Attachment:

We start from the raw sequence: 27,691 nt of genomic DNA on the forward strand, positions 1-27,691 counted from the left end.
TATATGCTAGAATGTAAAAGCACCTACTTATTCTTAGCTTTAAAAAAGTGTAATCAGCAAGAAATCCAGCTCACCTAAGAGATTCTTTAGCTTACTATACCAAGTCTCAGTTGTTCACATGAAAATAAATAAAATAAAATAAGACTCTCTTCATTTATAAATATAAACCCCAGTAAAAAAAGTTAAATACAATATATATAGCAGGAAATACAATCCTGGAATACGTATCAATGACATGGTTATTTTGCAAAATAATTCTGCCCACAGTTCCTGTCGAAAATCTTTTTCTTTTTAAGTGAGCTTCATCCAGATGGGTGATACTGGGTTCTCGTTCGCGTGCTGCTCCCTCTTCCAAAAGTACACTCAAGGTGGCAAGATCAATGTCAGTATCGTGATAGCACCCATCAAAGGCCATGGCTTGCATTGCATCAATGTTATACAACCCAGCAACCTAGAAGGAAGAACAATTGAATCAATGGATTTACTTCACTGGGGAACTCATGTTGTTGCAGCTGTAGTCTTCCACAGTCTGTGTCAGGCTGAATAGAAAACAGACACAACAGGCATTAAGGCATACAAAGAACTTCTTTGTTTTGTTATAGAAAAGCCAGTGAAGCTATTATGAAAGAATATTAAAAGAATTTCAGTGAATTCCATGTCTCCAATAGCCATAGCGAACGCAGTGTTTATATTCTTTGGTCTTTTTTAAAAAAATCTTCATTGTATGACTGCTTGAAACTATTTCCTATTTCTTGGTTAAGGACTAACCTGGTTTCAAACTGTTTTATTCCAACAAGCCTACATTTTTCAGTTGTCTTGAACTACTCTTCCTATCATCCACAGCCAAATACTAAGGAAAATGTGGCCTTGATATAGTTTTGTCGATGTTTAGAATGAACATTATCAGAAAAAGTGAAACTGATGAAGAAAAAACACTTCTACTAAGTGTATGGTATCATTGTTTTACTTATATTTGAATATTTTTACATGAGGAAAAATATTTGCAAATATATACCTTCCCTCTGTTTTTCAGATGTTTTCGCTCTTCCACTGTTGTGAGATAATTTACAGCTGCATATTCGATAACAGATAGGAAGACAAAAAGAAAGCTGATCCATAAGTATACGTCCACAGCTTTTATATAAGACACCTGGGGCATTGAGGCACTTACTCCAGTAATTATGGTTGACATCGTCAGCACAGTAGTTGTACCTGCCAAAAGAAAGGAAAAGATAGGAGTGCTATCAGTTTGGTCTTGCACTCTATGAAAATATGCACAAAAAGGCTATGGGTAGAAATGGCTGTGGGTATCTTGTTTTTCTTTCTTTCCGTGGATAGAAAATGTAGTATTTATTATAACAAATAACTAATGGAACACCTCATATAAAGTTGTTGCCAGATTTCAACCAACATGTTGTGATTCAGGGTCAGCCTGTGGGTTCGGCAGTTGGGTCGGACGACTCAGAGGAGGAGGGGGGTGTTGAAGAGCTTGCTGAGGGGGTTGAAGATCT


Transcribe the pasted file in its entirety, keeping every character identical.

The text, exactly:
We start from the raw sequence: 27,691 nt of genomic DNA on the forward strand, positions 1-27,691 counted from the left end.
TATATGCTAGAATGTAAAAGCACCTACTTATTCTTAGCTTTAAAAAAGTGTAATCAGCAAGAAATCCAGCTCACCTAAGAGATTCTTTAGCTTACTATACCAAGTCTCAGTTGTTCACATGAAAATAAATAAAATAAAATAAGACTCTCTTCATTTATAAATATAAACCCCAGTAAAAAAAGTTAAATACAATATATATAGCAGGAAATACAATCCTGGAATACGTATCAATGACATGGTTATTTTGCAAAATAATTCTGCCCACAGTTCCTGTCGAAAATCTTTTTCTTTTTAAGTGAGCTTCATCCAGATGGGTGATACTGGGTTCTCGTTCGCGTGCTGCTCCCTCTTCCAAAAGTACACTCAAGGTGGCAAGATCAATGTCAGTATCGTGATAGCACCCATCAAAGGCCATGGCTTGCATTGCATCAATGTTATACAACCCAGCAACCTAGAAGGAAGAACAATTGAATCAATGGATTTACTTCACTGGGGAACTCATGTTGTTGCAGCTGTAGTCTTCCACAGTCTGTGTCAGGCTGAATAGAAAACAGACACAACAGGCATTAAGGCATACAAAGAACTTCTTTGTTTTGTTATAGAAAAGCCAGTGAAGCTATTATGAAAGAATATTAAAAGAATTTCAGTGAATTCCATGTCTCCAATAGCCATAGCGAACGCAGTGTTTATATTCTTTGGTCTTTTTTAAAAAAATCTTCATTGTATGACTGCTTGAAACTATTTCCTATTTCTTGGTTAAGGACTAACCTGGTTTCAAACTGTTTTATTCCAACAAGCCTACATTTTTCAGTTGTCTTGAACTACTCTTCCTATCATCCACAGCCAAATACTAAGGAAAATGTGGCCTTGATATAGTTTTGTCGATGTTTAGAATGAACATTATCAGAAAAAGTGAAACTGATGAAGAAAAAACACTTCTACTAAGTGTATGGTATCATTGTTTTACTTATATTTGAATATTTTTACATGAGGAAAAATATTTGCAAATATATACCTTCCCTCTGTTTTTCAGATGTTTTCGCTCTTCCACTGTTGTGAGATAATTTACAGCTGCATATTCGATAACAGATAGGAAGACAAAAAGAAAGCTGATCCATAAGTATACGTCCACAGCTTTTATATAAGACACCTGGGGCATTGAGGCACTTACTCCAGTAATTATGGTTGACATCGTCAGCACAGTAGTTGTACCTGCCAAAAGAAAGGAAAAGATAGGAGTGCTATCAGTTTGGTCTTGCACTCTATGAAAATATGCACAAAAAGGCTATGGGTAGAAATGGCTGTGGGTATCTTGTTTTTCTTTCTTTCCGTGGATAGAAAATGTAGTATTTATTATAACAAATAACTAATGGAACACCTCATATAAAGTTGTTGCCAGATTTCAACCAACATGTTGTGATTCAGGGTCAGCCTGTGGGTTCGGCAGTTGGGTCGGACGACTCAGAGGAGGAGGGGGGTGTTGAAGAGCTTGCTGAGGGGGTTGAAGATCT